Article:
"Bonjour," you say, "I'd like a pain au chocolat and – hmm, what are these over here – yes two of these."
"Ahem!" says the Parisian woman behind the counter, arching her brows. "Do you have proof of vaccination? May I see your EU Green pass? If not, au revoir!"
Oui, those are the rules now. French President Emmanuel Macron announced last week that starting in August, people over the age of 12 will need proof of vaccination (or prior infection or negative COVID test) in order to enter restaurants, bars, nightclubs, theaters, theme parks, or long distance trains. Businesses that fail to enforce the measure will be subject to fines.
In other words, in a few weeks' time, it'll be hard to be both French and happy if you're not verifiably vaccinated.
The move, which provoked protests by some 100,000 people, is meant to get ahead of a rising tide of delta variant-driven coronavirus infections in a country where just 40 percent of the adult population is fully vaccinated.
And the French aren't alone. The UK – where two-thirds of adults are fully vaccinated – is taking similar steps. Although the government lifted most restrictions this week, starting in September, you'll need proof-of-vax to enter a nightclub, mate.
The question of how far governments should go in requiring proof of immunity is something we recently examined at national borders, but now it's a question of individual private businesses.
So, what are the best arguments for and against this kind of policy?
The arguments for:
The delta variant doesn't care what you think. Cases have been rising again in a number of countries, including in the United States, driven in part by the particularly contagious new delta variant. While some of these new infections have occurred in fully-vaccinated people, the vast majority of hospitalizations and deaths are among the unvaccinated. More vaccinations means fewer deaths, and fewer deaths is good.
Measures like this seem to work. Within twenty-four hours of Macron's announcement, more than two million French people scrambled to make vaccine appointments. Philosophical debates about liberty and risk come back to earth fast when you can't enjoy a nice verre de Beaujolais.
You don't have a right to a baguette or vodka tonic anyway. While constitutional rights and protections vary widely around the globe, we are unaware of any constitution in the world that guarantees a right to dine out, see a movie, or hop the TGV to Nice. While many constitutions bar discrimination on certain bases – such as race or religion – it's up to courts to decide whether COVID vaccine objectors are, as a group, entitled to those protections and if so, whether that applies to private businesses. (Note that a US Federal judge ruled this week that a state university – that is, a government-funded one – had the right to require vaccinations among its students.)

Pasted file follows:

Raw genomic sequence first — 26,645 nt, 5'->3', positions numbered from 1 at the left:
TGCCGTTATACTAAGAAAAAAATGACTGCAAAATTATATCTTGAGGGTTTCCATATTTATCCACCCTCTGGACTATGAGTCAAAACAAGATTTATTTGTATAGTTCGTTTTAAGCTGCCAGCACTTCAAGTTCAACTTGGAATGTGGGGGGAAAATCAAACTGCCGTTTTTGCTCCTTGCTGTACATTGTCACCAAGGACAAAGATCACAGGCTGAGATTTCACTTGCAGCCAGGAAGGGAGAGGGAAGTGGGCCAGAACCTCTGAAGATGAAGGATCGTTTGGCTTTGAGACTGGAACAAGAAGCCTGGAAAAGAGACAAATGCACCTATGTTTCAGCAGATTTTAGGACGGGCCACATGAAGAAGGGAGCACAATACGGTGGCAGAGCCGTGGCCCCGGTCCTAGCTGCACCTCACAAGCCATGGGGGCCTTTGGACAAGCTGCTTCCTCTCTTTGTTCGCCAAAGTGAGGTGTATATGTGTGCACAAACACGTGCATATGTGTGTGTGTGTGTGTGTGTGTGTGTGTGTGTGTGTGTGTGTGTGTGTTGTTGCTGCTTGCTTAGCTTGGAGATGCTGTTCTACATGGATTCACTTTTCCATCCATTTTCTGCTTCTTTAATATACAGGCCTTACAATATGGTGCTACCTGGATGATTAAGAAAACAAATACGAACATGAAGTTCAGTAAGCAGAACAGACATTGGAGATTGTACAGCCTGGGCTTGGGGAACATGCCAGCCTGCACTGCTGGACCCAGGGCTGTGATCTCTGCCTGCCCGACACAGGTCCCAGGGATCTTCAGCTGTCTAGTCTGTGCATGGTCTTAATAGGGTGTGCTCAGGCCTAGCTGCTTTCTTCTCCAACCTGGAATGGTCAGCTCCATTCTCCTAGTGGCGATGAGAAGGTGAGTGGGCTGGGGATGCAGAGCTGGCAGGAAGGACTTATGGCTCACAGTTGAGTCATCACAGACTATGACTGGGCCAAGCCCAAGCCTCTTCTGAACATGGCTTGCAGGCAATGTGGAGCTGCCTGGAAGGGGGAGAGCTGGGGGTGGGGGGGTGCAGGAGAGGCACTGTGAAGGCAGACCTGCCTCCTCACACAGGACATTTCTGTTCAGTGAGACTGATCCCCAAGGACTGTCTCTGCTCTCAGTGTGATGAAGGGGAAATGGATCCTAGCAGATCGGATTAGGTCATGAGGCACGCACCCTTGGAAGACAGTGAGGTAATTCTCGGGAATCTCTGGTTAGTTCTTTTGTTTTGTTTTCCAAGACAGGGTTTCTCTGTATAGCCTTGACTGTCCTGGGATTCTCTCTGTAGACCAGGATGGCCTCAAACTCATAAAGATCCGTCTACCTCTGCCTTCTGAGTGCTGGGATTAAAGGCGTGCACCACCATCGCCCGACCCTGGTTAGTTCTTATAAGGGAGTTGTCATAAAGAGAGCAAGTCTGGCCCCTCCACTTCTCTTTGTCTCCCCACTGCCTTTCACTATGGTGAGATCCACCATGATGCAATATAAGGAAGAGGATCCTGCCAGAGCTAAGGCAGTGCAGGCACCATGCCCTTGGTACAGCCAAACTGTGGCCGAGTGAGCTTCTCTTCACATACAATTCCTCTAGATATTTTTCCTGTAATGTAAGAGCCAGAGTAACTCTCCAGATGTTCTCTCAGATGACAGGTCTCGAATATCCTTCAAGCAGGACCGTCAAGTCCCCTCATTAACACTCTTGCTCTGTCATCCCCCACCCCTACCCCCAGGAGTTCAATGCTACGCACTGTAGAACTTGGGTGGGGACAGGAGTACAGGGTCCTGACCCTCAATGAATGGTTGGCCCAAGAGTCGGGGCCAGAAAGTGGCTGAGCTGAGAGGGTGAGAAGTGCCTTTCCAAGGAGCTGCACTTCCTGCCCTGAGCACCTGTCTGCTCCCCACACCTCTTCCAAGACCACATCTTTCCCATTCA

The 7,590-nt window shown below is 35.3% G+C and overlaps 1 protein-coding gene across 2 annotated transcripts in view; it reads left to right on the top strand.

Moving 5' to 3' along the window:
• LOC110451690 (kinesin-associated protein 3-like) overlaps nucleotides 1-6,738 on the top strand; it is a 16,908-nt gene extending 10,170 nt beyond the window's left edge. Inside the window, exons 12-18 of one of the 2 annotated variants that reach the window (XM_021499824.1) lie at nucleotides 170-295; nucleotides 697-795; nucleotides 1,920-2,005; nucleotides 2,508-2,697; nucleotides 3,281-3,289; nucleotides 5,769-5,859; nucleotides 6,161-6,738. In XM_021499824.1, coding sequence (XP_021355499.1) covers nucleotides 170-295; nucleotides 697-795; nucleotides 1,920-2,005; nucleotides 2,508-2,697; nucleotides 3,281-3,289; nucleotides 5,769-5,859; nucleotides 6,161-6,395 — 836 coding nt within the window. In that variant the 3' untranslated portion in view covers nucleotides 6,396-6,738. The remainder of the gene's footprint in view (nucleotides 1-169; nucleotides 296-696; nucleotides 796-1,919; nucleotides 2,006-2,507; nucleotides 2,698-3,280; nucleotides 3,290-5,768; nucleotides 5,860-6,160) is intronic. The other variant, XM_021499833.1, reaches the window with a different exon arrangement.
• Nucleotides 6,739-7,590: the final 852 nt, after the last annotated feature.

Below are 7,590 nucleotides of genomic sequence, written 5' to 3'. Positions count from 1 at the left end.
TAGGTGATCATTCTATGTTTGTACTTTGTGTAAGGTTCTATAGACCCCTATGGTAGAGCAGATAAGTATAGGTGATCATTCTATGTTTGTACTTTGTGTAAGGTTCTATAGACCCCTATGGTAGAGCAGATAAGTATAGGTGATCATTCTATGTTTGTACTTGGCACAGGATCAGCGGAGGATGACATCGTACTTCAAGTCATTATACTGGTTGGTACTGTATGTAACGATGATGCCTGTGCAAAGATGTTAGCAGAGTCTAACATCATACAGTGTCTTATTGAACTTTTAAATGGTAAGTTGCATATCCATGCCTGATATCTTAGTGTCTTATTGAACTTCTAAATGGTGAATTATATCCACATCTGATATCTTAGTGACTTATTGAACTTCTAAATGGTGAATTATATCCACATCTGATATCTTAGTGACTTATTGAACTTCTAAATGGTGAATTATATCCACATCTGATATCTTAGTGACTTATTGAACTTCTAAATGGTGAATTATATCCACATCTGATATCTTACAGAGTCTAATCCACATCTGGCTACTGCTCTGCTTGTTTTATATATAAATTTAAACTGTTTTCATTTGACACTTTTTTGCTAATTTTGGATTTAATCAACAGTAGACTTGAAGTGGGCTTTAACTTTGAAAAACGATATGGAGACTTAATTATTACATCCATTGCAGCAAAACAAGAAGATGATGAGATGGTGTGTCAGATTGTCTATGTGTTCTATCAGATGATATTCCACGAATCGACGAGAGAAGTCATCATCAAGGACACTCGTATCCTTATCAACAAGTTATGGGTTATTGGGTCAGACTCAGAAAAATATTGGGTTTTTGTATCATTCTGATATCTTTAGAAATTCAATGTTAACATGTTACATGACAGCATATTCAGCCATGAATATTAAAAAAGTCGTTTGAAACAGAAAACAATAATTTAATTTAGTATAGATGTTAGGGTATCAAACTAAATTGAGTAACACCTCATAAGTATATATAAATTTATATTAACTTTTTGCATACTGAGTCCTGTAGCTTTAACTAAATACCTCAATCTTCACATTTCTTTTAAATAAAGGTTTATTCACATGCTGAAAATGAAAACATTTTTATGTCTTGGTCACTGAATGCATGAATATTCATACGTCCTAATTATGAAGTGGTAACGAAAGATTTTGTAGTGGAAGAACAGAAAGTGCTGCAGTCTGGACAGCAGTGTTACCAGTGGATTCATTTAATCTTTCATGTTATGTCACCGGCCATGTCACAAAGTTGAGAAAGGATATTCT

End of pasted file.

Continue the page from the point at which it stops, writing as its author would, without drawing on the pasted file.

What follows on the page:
The arguments against:
Bakers aren't policemen. It's not the job of a maître d, garcon de café, movie ticket puncher, or brasserie bouncer to ensure compliance with rules of this kind… or to handle potentially violent reactions from would-be patrons who object.
Let businesses mind their own business. The pandemic has clobbered the owners and employees of nightclubs, restaurants, stores, museums, and theaters particularly hard. As they try to climb back from that, let them decide what risks they want to take. Some businesses may very well wish to require proof of immunity or mask-wearing. Others may not. But they, like their customers, know best what level of risk is appropriate for them.
Don't coerce people to do things to their bodies. Despite the efficacy of the vaccines, many people do not want to take them at least until the shots have moved beyond "emergency authorization" stage. While it's true that no one has a right to a movie theater or a bar, restrictions on such common diversions and activities amount to coercion. So long as everyone who wants a COVID vaccine can get one, leave the rest of us to make our own choices – you are safe, right?
Tell us what you think: How should governments handle the question of vaccine requirements for private businesses? Let us know here.
CORRECTION: The original version of this piece stated that the EU Green Pass would enable governments to track people's movements when it is presented for inspection by businesses in France. This is incorrect. The centralized system would have information about people's COVID status, but the pass itself is passive – meaning it is simply looked at and verified by businesses. No data is transmitted. There are broader privacy concerns about the Green Pass as such -- particularly when it is used to cross national borders within the EU -- but that is beyond the focus of the piece, which is narrowly about requiring businesses to demand proof of vaccination. We regret the error.